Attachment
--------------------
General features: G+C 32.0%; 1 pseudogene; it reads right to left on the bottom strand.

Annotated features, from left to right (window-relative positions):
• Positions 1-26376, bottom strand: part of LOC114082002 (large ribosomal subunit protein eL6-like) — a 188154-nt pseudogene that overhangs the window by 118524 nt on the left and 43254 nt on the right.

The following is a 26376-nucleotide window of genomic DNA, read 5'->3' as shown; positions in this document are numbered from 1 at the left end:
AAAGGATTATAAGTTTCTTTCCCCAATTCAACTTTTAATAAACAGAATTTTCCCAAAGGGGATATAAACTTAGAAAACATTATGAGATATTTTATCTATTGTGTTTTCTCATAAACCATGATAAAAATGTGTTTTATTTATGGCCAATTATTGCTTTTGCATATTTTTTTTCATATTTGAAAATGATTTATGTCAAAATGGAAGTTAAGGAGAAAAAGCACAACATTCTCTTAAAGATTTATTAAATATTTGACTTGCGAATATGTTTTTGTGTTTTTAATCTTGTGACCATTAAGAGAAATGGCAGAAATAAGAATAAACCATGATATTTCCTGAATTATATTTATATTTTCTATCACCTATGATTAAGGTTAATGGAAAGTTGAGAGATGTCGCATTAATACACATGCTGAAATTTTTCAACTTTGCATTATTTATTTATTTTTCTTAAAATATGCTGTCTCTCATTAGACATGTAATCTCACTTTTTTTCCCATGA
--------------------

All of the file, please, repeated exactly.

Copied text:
General features: G+C 32.0%; 1 pseudogene; it reads right to left on the bottom strand.

Annotated features, from left to right (window-relative positions):
• Positions 1-26376, bottom strand: part of LOC114082002 (large ribosomal subunit protein eL6-like) — a 188154-nt pseudogene that overhangs the window by 118524 nt on the left and 43254 nt on the right.

The following is a 26376-nucleotide window of genomic DNA, read 5'->3' as shown; positions in this document are numbered from 1 at the left end:
AAAGGATTATAAGTTTCTTTCCCCAATTCAACTTTTAATAAACAGAATTTTCCCAAAGGGGATATAAACTTAGAAAACATTATGAGATATTTTATCTATTGTGTTTTCTCATAAACCATGATAAAAATGTGTTTTATTTATGGCCAATTATTGCTTTTGCATATTTTTTTTCATATTTGAAAATGATTTATGTCAAAATGGAAGTTAAGGAGAAAAAGCACAACATTCTCTTAAAGATTTATTAAATATTTGACTTGCGAATATGTTTTTGTGTTTTTAATCTTGTGACCATTAAGAGAAATGGCAGAAATAAGAATAAACCATGATATTTCCTGAATTATATTTATATTTTCTATCACCTATGATTAAGGTTAATGGAAAGTTGAGAGATGTCGCATTAATACACATGCTGAAATTTTTCAACTTTGCATTATTTATTTATTTTTCTTAAAATATGCTGTCTCTCATTAGACATGTAATCTCACTTTTTTTCCCATGA